New Lie Detector Tracks Eye Movements

Research by psychologists at the University of Utah has led to the development of a new lie detection system that tracks the activities of a subject's eyes:

Using eye movement to detect lies contrasts with polygraph testing. Instead of measuring a person's emotional reaction to lying, eye-tracking technology measures the person's cognitive reaction. To do so, the researchers record a number of measurements while a subject is answering a series of true-and-false questions on a computer. The measurements include pupil dilation, response time, reading and rereading time, and errors.

The researchers determined that lying requires more work than telling the truth, so they look for indications that the subject is working hard. For example, a person who is being dishonest may have dilated pupils and take longer to read and answer the questions. These reactions are often minute and require sophisticated measurement and statistical modeling to determine their significance.[...]

Besides measuring a different type of response, eye-tracking methods for detecting lies has several other benefits over the polygraph. Eye tracking promises to cost substantially less, require one-fifth of the time currently needed for examinations, require no attachment to the subject being tested, be available in any language and be administered by technicians rather than qualified polygraph examiners.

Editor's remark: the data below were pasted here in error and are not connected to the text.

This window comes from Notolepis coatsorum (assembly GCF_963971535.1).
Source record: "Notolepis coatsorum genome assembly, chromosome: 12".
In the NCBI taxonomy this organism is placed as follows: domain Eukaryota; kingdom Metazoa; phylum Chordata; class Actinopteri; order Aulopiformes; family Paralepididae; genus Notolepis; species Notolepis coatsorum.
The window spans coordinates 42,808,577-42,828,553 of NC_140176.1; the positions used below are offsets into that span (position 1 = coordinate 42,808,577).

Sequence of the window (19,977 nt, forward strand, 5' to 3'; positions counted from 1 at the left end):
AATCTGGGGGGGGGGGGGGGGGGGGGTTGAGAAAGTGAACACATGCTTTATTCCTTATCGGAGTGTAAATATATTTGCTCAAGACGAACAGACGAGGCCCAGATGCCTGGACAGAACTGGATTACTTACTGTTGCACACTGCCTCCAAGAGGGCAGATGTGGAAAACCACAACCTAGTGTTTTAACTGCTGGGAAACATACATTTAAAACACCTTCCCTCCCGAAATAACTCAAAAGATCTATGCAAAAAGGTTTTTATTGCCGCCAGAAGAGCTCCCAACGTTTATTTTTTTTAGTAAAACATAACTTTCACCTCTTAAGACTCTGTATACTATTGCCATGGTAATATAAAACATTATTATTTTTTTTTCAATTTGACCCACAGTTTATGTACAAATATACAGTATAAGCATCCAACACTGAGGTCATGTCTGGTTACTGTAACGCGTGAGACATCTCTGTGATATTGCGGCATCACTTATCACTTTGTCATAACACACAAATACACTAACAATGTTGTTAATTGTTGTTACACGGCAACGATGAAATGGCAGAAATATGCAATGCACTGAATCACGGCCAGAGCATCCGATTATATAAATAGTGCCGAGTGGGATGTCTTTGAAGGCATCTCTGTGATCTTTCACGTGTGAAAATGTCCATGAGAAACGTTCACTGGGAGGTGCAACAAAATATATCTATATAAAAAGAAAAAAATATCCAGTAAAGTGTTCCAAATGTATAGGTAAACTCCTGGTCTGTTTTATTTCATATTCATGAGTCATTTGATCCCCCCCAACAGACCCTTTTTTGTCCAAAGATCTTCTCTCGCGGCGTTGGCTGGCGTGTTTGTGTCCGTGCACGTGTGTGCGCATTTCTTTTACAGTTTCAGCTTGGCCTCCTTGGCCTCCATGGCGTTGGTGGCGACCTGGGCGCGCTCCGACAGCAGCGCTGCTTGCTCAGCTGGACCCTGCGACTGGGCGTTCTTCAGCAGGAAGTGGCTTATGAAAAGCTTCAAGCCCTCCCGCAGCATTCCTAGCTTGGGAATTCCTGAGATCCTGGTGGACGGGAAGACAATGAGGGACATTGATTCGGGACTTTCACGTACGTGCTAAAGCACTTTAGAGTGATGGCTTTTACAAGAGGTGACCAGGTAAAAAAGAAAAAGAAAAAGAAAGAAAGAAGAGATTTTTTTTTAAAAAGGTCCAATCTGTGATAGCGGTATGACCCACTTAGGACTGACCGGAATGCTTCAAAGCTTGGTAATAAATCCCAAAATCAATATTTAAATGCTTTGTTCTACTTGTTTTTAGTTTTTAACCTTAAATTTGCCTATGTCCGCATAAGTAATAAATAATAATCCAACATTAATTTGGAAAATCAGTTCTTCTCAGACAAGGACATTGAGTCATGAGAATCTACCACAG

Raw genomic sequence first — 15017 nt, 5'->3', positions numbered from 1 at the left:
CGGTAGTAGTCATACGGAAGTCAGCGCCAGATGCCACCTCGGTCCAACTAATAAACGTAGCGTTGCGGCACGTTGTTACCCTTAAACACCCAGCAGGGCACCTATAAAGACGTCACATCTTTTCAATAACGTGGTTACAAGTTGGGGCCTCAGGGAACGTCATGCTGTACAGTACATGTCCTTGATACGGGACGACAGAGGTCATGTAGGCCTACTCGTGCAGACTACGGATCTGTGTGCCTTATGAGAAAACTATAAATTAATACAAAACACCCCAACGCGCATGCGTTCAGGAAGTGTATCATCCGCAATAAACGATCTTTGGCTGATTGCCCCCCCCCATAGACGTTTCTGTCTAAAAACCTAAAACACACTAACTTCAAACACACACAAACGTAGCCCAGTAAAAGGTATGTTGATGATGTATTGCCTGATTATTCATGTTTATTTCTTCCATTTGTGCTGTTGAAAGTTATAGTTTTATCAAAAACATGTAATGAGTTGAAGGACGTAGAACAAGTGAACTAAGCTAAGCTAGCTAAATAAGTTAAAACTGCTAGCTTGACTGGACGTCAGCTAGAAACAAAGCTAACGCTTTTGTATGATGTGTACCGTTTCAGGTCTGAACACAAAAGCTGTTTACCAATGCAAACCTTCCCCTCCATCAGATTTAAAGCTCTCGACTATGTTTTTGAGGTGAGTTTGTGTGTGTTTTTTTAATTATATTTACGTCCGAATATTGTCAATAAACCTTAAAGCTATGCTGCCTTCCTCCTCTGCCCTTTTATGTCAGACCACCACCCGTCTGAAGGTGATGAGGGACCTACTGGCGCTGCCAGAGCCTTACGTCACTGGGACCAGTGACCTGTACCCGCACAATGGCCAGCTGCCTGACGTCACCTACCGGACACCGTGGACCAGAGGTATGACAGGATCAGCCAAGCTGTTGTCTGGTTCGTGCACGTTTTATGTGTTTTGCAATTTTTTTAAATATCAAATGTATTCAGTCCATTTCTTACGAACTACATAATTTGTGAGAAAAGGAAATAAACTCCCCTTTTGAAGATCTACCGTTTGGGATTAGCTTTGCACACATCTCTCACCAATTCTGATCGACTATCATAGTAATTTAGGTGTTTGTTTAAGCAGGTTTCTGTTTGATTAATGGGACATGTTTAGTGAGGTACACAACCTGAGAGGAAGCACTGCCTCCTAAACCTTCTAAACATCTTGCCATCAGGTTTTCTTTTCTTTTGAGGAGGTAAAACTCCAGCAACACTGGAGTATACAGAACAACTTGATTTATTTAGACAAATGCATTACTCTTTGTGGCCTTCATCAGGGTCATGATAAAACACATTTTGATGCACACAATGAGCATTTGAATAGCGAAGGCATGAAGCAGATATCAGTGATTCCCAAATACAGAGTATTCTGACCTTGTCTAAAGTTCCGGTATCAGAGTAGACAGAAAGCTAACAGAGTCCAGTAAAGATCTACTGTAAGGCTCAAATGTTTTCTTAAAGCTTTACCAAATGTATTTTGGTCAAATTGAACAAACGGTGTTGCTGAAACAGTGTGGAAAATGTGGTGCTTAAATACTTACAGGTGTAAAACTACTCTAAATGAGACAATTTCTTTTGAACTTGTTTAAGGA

Link via DVICE | Photo by Flickr user orangeacid used under Creative Commons license

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I'm not going to sing the praises of Lie to Me, but they did make one very good point on the show: even if you can tell that someone is lying, you don't necessarily know why.

Actual, incontrovertible evidence will always be preferable to interrogating human beings, who are notoriously bad at remembering things accurately.
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Or, someone knowing that they are going to take the test, can just invalidate the results by acting as if they're lying when telling the truth. you can't come up with a test that isn't easily circumnavigable by a well trained or well aware person.
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"For example, a person who is being dishonest may have dilated pupils and take longer to read and answer the questions. These reactions are often minute and require sophisticated measurement and statistical modeling to determine their significance."

Saying a person who is being dishonest MAY have dilated pupils means that someone may exhibit the same reaction while being honest.

Using statistical modeling means that they can only state the PROBABILITY that someone is lying, not that a person is CERTAINLY lying.

Until there is a way to actually read someone's thoughts, any kind of polygraph or lie-detector will not provide any useful data (meaning it won't be acceptable as legal evidence).
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